Finally, by our prayers for seemingly small requests, we have an opportunity to turn one another’s eyes toward the spiritual purposes of temporal need. Just as Jesus concerned himself with both healed legs and forgiven souls, just as he handed out loaves of bread and gave himself as the bread of life, we pray for the material concerns of our brothers and sisters so that they might learn to seek the fulfillment of their spiritual needs also.
“Pray for the dead bird on the sidewalk!”
The six-year-old’s words rushed through the church prayer meeting leaving an uneasy silence behind. Our pastor had invited requests, and one little boy–the newly-attending grandson of a church member–was endearingly eager. But his request? Not even just a bird. A dead bird.
Were we really supposed to pray for a dead bird?
Anyone who has participated in a time of corporate prayer probably has a similar awkward prayer request story he could tell. Even more common are requests about the physical illnesses and material needs–some critical, some relatively minor–of people only loosely related to the church.
And in conservative, Reformed circles we can sometimes treat these petitions dismissively, or even critically. For example, a recent book on prayer jibes at the prayer time in which “a couple of people will inform us of their next-door neighbour’s friend’s aunt who has just got bad news” and make requests for “someone’s next-door neighbour’s grandmother who may or may not be a Christian and has been diagnosed with cancer.” An article last year similarly poked fun at a prayer meeting where a member might say, “my aunt is going in to hospital for an ingrown toenail,” and then ask for prayer on her behalf.
I affirm the basic point of these critiques: we need to pray together with greater concentration on God’s grand, redemptive purposes. Jesus himself taught us to pray “thy kingdom come” before “give us this day.” And the Scripture establishes prayer as a spiritual weapon and a spiritual tool; it is therefore rightly applied first to spiritual concerns.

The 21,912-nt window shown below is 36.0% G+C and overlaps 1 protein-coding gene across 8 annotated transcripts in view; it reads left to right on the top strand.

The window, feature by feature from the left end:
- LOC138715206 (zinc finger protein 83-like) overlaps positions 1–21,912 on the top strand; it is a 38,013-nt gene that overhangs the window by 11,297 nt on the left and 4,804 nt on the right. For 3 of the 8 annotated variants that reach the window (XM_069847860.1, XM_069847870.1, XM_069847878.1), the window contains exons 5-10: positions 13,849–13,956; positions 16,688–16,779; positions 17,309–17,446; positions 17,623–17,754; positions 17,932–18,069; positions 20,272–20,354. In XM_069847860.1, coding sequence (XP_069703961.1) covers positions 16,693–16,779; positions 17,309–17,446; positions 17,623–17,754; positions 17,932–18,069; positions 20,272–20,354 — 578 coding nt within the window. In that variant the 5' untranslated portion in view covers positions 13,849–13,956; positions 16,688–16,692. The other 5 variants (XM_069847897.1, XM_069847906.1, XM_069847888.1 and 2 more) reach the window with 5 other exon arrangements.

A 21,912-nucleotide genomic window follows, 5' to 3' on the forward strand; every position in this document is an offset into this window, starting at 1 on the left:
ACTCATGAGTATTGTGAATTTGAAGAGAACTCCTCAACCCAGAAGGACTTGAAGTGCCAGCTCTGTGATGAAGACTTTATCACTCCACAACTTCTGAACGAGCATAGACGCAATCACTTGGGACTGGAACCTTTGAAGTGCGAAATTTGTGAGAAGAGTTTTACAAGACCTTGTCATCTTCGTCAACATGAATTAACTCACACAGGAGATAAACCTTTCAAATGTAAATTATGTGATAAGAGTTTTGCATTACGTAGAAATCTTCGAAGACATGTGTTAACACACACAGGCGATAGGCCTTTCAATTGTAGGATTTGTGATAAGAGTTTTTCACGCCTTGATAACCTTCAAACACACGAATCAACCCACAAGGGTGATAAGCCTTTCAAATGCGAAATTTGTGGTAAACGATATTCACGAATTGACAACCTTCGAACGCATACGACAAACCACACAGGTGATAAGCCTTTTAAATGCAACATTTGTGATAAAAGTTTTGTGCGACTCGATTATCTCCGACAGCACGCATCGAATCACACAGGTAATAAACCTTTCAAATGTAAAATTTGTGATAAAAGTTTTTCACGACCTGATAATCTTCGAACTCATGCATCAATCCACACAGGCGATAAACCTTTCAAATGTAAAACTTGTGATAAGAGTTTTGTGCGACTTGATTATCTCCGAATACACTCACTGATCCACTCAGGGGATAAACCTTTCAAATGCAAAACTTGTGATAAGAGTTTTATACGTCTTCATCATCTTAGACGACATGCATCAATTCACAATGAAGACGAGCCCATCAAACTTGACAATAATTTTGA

I also agree that corporate prayer entails corporate responsibilities. Praying together “in Jesus’s name” is no magic abracadabra but is an intentional submission of all our wills to his. When we pray together as the church, we should regularly and deliberately pray for the God-directed mission of the church: the advance of the kingdom, the strengthening of the body, and the exaltation of Christ.
But it is no mark of holiness to disparage the small and sometimes immature requests of those who are also in the body. As people who are being built up together into Christ who is the head, we have good reasons–kingdom reasons!–to sometimes pray together for dead birds and ill aunts and next-door neighbors who have had bad news.
First, such requests remind all of us that we are weak and dependent on the Lord for everything.